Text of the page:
Monthly Archives: May 2005

How could Mark Cuban let Nash go?

Last summer when I read Mark Cuban’s explanation of why he didn’t resign Steve Nash it seemed perfectly reasonable. But after Steve’s MVP season and his showing against his former team you’ve got to figure there are a lot of doubters in Dallas. But all things considered, I don’t think Nash would have had this kind of year had he stayed in Dallas. His game is the perfect fit for Phoenix’s style of play and there’s clearly a synergy going on that simply did not exist in Dallas. The Mavericks didn’t really drop off that much (if at all) without him, yet he completely transformed the Suns. His numbers during the regular season were pretty similar to the last year or two in Dallas accept for assist and turnovers which are up 3 and 1 per game respectively, but his performance in the last three playoff games have simply been off the charts and defied all prediction. I can’t wait for the Western Finals to begin.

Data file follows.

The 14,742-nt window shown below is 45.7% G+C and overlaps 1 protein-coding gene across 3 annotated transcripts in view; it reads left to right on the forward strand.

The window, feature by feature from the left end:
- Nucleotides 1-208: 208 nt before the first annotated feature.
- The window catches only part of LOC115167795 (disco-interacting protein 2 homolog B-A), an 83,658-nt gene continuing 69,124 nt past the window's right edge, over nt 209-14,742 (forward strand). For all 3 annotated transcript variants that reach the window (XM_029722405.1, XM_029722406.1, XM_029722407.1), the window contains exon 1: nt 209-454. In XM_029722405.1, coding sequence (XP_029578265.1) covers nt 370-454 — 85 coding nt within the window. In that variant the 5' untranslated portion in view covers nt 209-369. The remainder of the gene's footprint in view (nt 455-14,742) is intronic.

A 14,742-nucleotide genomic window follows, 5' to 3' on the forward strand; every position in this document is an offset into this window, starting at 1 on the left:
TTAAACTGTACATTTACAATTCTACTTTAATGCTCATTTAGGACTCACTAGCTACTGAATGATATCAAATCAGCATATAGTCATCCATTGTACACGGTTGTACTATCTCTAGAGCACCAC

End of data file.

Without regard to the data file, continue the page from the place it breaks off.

On a related note, Dirk Nowitzki really, really disappointed me this series. The Dampier comments should have been saved for the locker room and the way he whined to the refs and ripped his teammates at the end of Game 6 was pathetic. Suck it up, take a long hard look in the mirror and figure out what it takes to raise your teammates’ games without tearing them down. That’s what players that are truly great do. Just ask Steve.

iLife Fun